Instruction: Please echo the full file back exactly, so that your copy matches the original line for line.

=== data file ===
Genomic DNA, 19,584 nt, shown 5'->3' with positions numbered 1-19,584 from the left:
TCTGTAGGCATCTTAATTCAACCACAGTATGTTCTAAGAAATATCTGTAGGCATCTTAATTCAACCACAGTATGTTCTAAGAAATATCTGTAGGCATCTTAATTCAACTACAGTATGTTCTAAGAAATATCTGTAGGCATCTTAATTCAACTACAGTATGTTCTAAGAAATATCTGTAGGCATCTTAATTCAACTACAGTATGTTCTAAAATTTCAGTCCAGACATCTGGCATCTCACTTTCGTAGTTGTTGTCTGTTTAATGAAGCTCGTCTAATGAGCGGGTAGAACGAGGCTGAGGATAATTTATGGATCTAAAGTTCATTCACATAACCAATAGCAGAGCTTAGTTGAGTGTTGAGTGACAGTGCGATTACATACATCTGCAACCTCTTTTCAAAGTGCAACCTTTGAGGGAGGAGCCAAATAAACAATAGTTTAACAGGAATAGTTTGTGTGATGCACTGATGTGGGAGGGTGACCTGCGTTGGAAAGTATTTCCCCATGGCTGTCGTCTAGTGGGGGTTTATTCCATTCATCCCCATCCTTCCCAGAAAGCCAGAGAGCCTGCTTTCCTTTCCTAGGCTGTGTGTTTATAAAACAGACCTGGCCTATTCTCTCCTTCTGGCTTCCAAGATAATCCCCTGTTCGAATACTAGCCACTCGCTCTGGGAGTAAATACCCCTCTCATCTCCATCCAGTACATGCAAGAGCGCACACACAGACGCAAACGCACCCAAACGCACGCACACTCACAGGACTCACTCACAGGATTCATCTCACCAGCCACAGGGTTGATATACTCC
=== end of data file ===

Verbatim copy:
Genomic DNA, 19,584 nt, shown 5'->3' with positions numbered 1-19,584 from the left:
TCTGTAGGCATCTTAATTCAACCACAGTATGTTCTAAGAAATATCTGTAGGCATCTTAATTCAACCACAGTATGTTCTAAGAAATATCTGTAGGCATCTTAATTCAACTACAGTATGTTCTAAGAAATATCTGTAGGCATCTTAATTCAACTACAGTATGTTCTAAGAAATATCTGTAGGCATCTTAATTCAACTACAGTATGTTCTAAAATTTCAGTCCAGACATCTGGCATCTCACTTTCGTAGTTGTTGTCTGTTTAATGAAGCTCGTCTAATGAGCGGGTAGAACGAGGCTGAGGATAATTTATGGATCTAAAGTTCATTCACATAACCAATAGCAGAGCTTAGTTGAGTGTTGAGTGACAGTGCGATTACATACATCTGCAACCTCTTTTCAAAGTGCAACCTTTGAGGGAGGAGCCAAATAAACAATAGTTTAACAGGAATAGTTTGTGTGATGCACTGATGTGGGAGGGTGACCTGCGTTGGAAAGTATTTCCCCATGGCTGTCGTCTAGTGGGGGTTTATTCCATTCATCCCCATCCTTCCCAGAAAGCCAGAGAGCCTGCTTTCCTTTCCTAGGCTGTGTGTTTATAAAACAGACCTGGCCTATTCTCTCCTTCTGGCTTCCAAGATAATCCCCTGTTCGAATACTAGCCACTCGCTCTGGGAGTAAATACCCCTCTCATCTCCATCCAGTACATGCAAGAGCGCACACACAGACGCAAACGCACCCAAACGCACGCACACTCACAGGACTCACTCACAGGATTCATCTCACCAGCCACAGGGTTGATATACTCC